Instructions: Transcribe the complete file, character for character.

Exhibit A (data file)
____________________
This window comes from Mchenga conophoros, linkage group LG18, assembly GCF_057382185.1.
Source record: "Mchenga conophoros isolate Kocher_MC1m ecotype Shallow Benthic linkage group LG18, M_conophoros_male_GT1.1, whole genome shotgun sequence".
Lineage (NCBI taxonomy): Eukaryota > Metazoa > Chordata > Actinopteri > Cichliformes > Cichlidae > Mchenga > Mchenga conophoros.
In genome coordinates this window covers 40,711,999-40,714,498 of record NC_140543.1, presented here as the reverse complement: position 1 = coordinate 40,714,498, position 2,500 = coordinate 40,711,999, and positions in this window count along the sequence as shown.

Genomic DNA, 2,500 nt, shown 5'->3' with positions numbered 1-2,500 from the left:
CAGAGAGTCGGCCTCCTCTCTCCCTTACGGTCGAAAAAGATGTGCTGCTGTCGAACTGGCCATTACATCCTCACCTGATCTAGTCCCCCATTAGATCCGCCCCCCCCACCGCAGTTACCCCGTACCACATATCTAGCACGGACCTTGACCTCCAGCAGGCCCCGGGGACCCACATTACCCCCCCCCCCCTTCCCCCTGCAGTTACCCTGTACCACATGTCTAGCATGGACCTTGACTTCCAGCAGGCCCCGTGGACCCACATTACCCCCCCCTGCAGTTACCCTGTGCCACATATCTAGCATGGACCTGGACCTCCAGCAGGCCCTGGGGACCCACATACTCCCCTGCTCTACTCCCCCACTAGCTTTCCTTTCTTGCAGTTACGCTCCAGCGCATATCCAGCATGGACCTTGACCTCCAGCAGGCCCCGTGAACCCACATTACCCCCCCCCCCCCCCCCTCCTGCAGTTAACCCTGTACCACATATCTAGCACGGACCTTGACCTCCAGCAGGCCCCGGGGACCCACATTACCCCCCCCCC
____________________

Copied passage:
This window comes from Mchenga conophoros, linkage group LG18, assembly GCF_057382185.1.
Source record: "Mchenga conophoros isolate Kocher_MC1m ecotype Shallow Benthic linkage group LG18, M_conophoros_male_GT1.1, whole genome shotgun sequence".
Lineage (NCBI taxonomy): Eukaryota > Metazoa > Chordata > Actinopteri > Cichliformes > Cichlidae > Mchenga > Mchenga conophoros.
In genome coordinates this window covers 40,711,999-40,714,498 of record NC_140543.1, presented here as the reverse complement: position 1 = coordinate 40,714,498, position 2,500 = coordinate 40,711,999, and positions in this window count along the sequence as shown.

Genomic DNA, 2,500 nt, shown 5'->3' with positions numbered 1-2,500 from the left:
CAGAGAGTCGGCCTCCTCTCTCCCTTACGGTCGAAAAAGATGTGCTGCTGTCGAACTGGCCATTACATCCTCACCTGATCTAGTCCCCCATTAGATCCGCCCCCCCCACCGCAGTTACCCCGTACCACATATCTAGCACGGACCTTGACCTCCAGCAGGCCCCGGGGACCCACATTACCCCCCCCCCCCTTCCCCCTGCAGTTACCCTGTACCACATGTCTAGCATGGACCTTGACTTCCAGCAGGCCCCGTGGACCCACATTACCCCCCCCTGCAGTTACCCTGTGCCACATATCTAGCATGGACCTGGACCTCCAGCAGGCCCTGGGGACCCACATACTCCCCTGCTCTACTCCCCCACTAGCTTTCCTTTCTTGCAGTTACGCTCCAGCGCATATCCAGCATGGACCTTGACCTCCAGCAGGCCCCGTGAACCCACATTACCCCCCCCCCCCCCCCCTCCTGCAGTTAACCCTGTACCACATATCTAGCACGGACCTTGACCTCCAGCAGGCCCCGGGGACCCACATTACCCCCCCCCC